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Emotion & Commotion

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Editors’ Notes

Jeff Beck may be the most commercially under-appreciated guitarist of his generation. While his fellow guitarists in the Yardbirds, Eric Clapton and Jimmy Page, both reaped the rewards of FM radio and SRO arena tours, Beck has often played the sideman to great artists. Yet, there isn’t a guitarist alive who doesn’t appreciate Beck’s incredible tone, his immaculate sense of timing and his unpredictable solos that always add an adventurous drama to whatever he touches. 2003’s Jeff toyed with electronica, but 2010’s Emotion & Commotion shifts back towards the blues, jazz, rock and Beck’s own unpredictable brand of cover material. Screamin’ Jay Hawkins’ “I Put a Spell on You” and Harold Arlen’s “Over the Rainbow” are the better known tunes given the Beck treatment. Joss Stone adds vocals to “Spell” and her co-write on “There’s No Other Me.” Producers Steve Lipson and Trevor Horn make this a BIG sounding album, but it all comes down to Beck’s impeccable guitar lyricism, as warm and exciting as it gets.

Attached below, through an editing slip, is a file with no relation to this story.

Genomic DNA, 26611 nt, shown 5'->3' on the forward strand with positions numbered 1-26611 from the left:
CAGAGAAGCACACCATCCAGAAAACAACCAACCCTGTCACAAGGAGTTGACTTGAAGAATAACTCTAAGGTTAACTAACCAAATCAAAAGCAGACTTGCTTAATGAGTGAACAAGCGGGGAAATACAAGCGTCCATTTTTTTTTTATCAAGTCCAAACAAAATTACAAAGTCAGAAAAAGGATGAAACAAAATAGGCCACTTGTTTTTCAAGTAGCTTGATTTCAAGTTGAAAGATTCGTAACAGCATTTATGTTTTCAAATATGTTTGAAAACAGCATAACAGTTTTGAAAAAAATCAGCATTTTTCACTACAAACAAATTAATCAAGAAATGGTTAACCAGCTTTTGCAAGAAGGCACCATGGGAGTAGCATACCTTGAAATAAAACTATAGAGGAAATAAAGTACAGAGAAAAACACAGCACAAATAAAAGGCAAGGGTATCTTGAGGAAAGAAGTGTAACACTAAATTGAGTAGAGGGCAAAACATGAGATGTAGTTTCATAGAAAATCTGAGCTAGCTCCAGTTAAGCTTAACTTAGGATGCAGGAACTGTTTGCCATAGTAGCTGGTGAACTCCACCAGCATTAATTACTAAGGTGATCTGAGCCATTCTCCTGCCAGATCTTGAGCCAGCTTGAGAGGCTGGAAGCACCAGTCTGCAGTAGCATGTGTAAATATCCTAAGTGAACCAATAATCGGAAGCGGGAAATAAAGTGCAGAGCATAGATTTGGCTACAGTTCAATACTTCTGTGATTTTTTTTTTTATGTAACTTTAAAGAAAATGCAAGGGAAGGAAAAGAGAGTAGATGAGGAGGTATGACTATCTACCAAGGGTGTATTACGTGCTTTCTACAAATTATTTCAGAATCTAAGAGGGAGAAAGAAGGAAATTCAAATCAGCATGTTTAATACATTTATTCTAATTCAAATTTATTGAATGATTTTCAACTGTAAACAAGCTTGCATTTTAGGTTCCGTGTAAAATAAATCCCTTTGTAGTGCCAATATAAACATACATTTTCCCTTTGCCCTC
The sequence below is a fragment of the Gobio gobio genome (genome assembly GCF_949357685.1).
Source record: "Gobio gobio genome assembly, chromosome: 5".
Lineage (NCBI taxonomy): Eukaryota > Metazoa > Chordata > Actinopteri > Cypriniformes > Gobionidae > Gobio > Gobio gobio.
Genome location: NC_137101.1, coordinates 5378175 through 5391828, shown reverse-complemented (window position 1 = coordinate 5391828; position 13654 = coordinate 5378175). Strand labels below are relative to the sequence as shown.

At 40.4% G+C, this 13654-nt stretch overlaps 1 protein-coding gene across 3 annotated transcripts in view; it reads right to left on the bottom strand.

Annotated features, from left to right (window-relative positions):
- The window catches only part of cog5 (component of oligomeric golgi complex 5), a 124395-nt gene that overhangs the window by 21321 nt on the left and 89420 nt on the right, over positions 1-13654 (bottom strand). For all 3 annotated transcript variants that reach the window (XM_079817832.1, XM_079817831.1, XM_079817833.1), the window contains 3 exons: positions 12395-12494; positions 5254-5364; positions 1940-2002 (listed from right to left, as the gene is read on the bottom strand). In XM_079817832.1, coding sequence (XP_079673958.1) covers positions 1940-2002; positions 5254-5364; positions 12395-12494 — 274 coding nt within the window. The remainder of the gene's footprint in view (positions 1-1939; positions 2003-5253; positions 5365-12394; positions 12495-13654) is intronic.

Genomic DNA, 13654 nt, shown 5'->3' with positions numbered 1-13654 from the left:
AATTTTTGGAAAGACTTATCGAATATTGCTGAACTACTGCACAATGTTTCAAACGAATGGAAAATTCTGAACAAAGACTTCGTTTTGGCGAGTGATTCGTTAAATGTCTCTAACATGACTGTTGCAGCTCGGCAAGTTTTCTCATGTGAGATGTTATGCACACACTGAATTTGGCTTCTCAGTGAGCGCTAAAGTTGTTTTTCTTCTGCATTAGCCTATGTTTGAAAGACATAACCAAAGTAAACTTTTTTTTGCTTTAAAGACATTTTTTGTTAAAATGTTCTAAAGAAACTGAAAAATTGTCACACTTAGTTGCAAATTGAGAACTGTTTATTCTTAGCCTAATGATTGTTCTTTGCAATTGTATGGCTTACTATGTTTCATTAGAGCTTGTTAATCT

Customer Reviews

Mr. GuitarMan

Wonderful record. I just heart him playing live in a concert in Odense. Fantastic guitar player.

Jeff Beck

Great 👍


Born: 24 June 1944 in Wallington, Surrey, England

Genre: Rock

Years Active: '60s, '70s, '80s, '90s, '00s, '10s

While he was as innovative as Jimmy Page, as tasteful as Eric Clapton, and nearly as visionary as Jimi Hendrix, Jeff Beck never achieved the same commercial success as any of those contemporaries, primarily because of the haphazard way he approached his career. After Rod Stewart left the Jeff Beck Group in 1971, Beck never worked with a charismatic lead singer who could have helped sell his music to a wide audience. Furthermore, he was simply too idiosyncratic, moving from heavy metal to jazz fusion...
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